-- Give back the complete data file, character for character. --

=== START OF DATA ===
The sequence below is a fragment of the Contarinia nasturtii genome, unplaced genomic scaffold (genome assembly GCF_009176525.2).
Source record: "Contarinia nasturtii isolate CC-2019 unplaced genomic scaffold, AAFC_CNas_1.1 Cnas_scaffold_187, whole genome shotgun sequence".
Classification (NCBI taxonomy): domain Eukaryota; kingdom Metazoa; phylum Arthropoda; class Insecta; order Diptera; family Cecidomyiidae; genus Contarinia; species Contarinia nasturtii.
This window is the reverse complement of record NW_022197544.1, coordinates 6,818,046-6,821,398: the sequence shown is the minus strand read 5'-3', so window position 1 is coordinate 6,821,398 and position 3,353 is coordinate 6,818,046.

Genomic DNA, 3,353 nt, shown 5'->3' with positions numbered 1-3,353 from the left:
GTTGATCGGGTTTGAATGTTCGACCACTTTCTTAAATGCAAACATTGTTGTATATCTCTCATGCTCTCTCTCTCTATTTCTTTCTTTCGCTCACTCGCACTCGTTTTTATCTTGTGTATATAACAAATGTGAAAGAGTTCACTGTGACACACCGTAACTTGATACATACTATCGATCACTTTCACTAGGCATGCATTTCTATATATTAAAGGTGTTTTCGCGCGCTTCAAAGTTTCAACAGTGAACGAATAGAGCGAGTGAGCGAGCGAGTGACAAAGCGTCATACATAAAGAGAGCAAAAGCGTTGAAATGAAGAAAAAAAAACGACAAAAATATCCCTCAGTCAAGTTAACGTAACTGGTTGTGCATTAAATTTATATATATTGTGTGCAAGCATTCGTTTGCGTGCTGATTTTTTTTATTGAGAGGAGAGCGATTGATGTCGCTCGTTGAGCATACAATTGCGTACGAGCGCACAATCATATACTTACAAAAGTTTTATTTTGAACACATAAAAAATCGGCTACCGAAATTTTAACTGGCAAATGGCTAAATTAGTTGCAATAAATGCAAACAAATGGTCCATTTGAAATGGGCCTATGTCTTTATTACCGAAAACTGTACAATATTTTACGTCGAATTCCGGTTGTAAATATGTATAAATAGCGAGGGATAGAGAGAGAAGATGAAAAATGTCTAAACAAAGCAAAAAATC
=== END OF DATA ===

The sequence below is a fragment of the Contarinia nasturtii genome, unplaced genomic scaffold (genome assembly GCF_009176525.2).
Source record: "Contarinia nasturtii isolate CC-2019 unplaced genomic scaffold, AAFC_CNas_1.1 Cnas_scaffold_187, whole genome shotgun sequence".
Classification (NCBI taxonomy): domain Eukaryota; kingdom Metazoa; phylum Arthropoda; class Insecta; order Diptera; family Cecidomyiidae; genus Contarinia; species Contarinia nasturtii.
This window is the reverse complement of record NW_022197544.1, coordinates 6,818,046-6,821,398: the sequence shown is the minus strand read 5'-3', so window position 1 is coordinate 6,821,398 and position 3,353 is coordinate 6,818,046.

Genomic DNA, 3,353 nt, shown 5'->3' with positions numbered 1-3,353 from the left:
GTTGATCGGGTTTGAATGTTCGACCACTTTCTTAAATGCAAACATTGTTGTATATCTCTCATGCTCTCTCTCTCTATTTCTTTCTTTCGCTCACTCGCACTCGTTTTTATCTTGTGTATATAACAAATGTGAAAGAGTTCACTGTGACACACCGTAACTTGATACATACTATCGATCACTTTCACTAGGCATGCATTTCTATATATTAAAGGTGTTTTCGCGCGCTTCAAAGTTTCAACAGTGAACGAATAGAGCGAGTGAGCGAGCGAGTGACAAAGCGTCATACATAAAGAGAGCAAAAGCGTTGAAATGAAGAAAAAAAAACGACAAAAATATCCCTCAGTCAAGTTAACGTAACTGGTTGTGCATTAAATTTATATATATTGTGTGCAAGCATTCGTTTGCGTGCTGATTTTTTTTATTGAGAGGAGAGCGATTGATGTCGCTCGTTGAGCATACAATTGCGTACGAGCGCACAATCATATACTTACAAAAGTTTTATTTTGAACACATAAAAAATCGGCTACCGAAATTTTAACTGGCAAATGGCTAAATTAGTTGCAATAAATGCAAACAAATGGTCCATTTGAAATGGGCCTATGTCTTTATTACCGAAAACTGTACAATATTTTACGTCGAATTCCGGTTGTAAATATGTATAAATAGCGAGGGATAGAGAGAGAAGATGAAAAATGTCTAAACAAAGCAAAAAATC